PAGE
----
Unfortunately, 2012 had no outstanding collections of short stories to match the two very fine collections of 2011: Steven Millhauser’s We Others and Edith Pearlman´s Binocular Vision—that is, except, of course, Alice Munro’s Dear Life.
The New York Times selection of 100 Notable Books of 2012 (echoed by other such "Best of" lists) included the following six collections:
Blasphemy by Sherman Alexie
The Book of Mischief by Steve Stern
Dear Life by Alice Munro
Married Love by Tess Hadley
This is How You Lose Her by Junot Diaz
What We Talk About when We Talk About Anne Frank by Nathan Englander
I have not yet read Tess Hadley’s collection, although I have read several of her stories that have appeared in The New Yorker in the past few years. I have not yet read Steve Stern’s collection and, sorry to say, am not familiar with his work. However, I have ordered both books and will read them in the next month and make some comments on them.
Of the four remaining books, it seems to me that only one is outstanding. I am sure my readers will not be surprised to hear that my favorite is Alice Munro’s Dear Life. I have commented on most of these stories over the past few years as they have appeared in The New Yorker and ask interested readers to check my previous blogs on Munro, easily found using the “search” line at the top right of this page. I do plan to make some comments on three pieces in the “memoir” section of the book next month, as well as some additional comments on the story “Corrie,” about which there was quite a bit of discussion on this blog. I will especially focus on how Munro changed the ending of the story as it appears in Dear Life.
I also refer my readers to my previous blogs on the Sherman Alexie, Nathan Englander, and Junot Diaz collections—none of which I think adds anything to the reputation of these writers. The Alexie collection is a “new and selected” batch, valuable for his best older stories, but not very interesting for the “new” ones. Alexie may have grown a bit too smug as a showman these days to devote himself to writing fine short stories. The Englander collection, which won some important awards (although I really don’t’ know why), is just more clever O. Henryish tales that Englander has done before, and (sigh) will probably do again. The Diaz is just one more set of tedious crude exploits of Yunior-- this time focusing primarily on his ineffective experiences with women and his snappy street chatter.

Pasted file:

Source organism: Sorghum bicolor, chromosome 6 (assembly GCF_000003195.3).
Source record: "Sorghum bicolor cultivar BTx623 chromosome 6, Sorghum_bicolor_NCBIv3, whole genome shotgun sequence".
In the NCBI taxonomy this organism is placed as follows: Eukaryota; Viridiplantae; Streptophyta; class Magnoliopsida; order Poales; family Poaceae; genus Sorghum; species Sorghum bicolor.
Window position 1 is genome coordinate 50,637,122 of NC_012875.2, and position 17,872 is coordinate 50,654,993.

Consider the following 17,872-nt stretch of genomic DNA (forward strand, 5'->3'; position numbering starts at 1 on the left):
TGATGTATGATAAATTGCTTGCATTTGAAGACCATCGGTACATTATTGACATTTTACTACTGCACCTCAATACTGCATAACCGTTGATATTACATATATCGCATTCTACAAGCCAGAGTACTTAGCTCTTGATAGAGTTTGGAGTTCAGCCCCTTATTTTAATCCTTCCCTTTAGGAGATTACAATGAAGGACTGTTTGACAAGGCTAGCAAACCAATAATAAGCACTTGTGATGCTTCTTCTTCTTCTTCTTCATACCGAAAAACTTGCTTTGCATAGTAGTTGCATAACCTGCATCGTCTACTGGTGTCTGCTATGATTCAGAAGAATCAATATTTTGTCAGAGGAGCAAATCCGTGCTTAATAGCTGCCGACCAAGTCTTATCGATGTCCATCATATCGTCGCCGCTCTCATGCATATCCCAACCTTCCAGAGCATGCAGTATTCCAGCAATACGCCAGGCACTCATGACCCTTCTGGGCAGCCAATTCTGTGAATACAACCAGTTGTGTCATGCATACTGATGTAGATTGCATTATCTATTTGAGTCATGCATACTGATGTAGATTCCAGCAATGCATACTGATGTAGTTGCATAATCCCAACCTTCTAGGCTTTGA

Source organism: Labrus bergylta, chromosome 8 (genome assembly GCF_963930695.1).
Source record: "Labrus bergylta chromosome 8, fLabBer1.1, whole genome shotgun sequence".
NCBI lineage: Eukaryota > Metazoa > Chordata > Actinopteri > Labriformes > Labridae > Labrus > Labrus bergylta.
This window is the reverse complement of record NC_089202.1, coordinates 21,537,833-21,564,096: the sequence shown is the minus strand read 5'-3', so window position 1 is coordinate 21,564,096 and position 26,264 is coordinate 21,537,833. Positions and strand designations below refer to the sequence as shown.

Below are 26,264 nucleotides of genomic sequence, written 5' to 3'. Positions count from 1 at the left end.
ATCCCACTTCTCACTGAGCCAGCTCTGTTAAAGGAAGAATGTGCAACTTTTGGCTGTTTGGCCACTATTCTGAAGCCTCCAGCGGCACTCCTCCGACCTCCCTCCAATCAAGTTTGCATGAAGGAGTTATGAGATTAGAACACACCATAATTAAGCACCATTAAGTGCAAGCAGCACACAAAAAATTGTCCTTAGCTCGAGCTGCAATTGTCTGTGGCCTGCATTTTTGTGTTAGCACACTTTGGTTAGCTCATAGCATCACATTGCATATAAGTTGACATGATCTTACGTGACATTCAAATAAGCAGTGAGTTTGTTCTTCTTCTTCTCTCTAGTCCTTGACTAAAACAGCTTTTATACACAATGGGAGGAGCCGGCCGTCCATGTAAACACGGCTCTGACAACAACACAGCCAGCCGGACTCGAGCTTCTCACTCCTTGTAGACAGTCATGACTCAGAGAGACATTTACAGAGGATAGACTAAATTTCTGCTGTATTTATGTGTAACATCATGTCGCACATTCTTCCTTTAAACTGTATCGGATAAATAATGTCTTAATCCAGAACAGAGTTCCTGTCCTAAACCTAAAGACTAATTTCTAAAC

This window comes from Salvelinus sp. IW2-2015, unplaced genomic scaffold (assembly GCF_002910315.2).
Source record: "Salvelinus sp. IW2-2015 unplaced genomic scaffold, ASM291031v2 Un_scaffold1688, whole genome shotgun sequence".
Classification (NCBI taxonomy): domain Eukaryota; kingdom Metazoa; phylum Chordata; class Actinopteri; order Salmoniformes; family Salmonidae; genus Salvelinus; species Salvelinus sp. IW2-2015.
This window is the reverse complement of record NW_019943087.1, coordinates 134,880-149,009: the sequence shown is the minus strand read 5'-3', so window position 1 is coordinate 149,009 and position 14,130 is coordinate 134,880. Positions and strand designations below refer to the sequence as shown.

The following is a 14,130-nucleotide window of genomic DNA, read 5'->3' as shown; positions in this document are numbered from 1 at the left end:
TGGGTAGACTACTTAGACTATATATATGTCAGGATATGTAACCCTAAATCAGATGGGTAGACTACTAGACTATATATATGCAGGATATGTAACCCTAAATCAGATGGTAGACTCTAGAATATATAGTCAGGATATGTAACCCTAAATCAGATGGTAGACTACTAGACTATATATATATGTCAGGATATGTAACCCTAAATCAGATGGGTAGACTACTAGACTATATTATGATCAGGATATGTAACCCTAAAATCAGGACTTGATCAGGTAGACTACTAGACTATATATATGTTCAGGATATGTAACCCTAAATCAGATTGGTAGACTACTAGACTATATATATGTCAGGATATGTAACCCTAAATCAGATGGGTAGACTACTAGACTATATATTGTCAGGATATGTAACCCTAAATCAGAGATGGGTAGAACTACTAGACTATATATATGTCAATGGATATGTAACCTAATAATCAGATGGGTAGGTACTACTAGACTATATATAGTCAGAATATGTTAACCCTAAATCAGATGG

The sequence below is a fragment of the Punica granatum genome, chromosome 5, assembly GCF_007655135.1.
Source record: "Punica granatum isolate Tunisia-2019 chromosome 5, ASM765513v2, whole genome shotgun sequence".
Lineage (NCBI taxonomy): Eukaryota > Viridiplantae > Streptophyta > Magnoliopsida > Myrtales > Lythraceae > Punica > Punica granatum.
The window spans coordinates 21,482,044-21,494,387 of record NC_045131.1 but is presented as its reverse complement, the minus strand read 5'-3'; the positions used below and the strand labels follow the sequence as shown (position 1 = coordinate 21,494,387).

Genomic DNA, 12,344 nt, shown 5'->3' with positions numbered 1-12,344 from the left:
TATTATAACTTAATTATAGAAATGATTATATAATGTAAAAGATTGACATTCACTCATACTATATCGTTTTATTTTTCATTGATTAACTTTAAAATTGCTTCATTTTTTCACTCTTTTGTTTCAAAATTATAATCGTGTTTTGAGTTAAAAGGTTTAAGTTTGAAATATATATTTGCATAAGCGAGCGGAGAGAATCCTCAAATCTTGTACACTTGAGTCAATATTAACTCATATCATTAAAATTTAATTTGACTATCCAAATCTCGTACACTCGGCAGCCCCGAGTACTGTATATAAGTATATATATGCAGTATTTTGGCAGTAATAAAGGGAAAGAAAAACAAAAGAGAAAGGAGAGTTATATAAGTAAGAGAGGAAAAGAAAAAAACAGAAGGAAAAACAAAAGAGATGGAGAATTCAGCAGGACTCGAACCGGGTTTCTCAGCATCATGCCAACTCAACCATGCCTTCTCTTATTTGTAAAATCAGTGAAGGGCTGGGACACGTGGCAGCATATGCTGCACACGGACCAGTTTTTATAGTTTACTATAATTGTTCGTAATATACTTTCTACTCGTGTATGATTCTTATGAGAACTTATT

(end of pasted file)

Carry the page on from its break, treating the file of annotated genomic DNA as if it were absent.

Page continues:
All four books—Munro, Alexie, Englander, and Diaz—seem to have sold rather well—even spending some time on the best seller lists. And that’s a good thing for the short story. The Munro stories are about as good as they get; the stories in the other four collections are lightweight—amusing, self-indulgent, just not very challenging or revealing about the complexities of human experience and emotion.
Oh, just to assure readers who also love the novel form that I do have some familiarity with that “baggy monster,” I have read at least three novels on The New York Times 2012 notable list: Zadie Smith’s NW, Barbara Kingsolver’s Flight Behavior, and Colm Tobin’s The Testament of Mary. The Kingsolver is a rambling popular fiction with a social message that goes on and on and on about global warming. The Smith is a “postmodern” (whatever that is) experiment about fiction, culture, and individual identity—challenging but sometimes too self-consciously so. The Tobin is a novella about the adult life and death of Jesus told by his mother—the focus more on mother-stuff than on Jesus-stuff. If you want be feel socially conscious, read the Kingsolver; if you want to feel intellectually experimental, read the Smith; if you want to feel cynical about the origins of the Church, read the Tobin.
I wish all my readers a most happy new year and thank them for visiting this blog, reading my remarks, and sometimes even taking the time to respond to those remarks. I apologize for making that process a little more difficult recently by establishing a login, but I was getting bombarded daily by junk mail that I had to delete, often accidently deleting valuable comments by my readers.
Happy New Year! See you in 2013, my friends!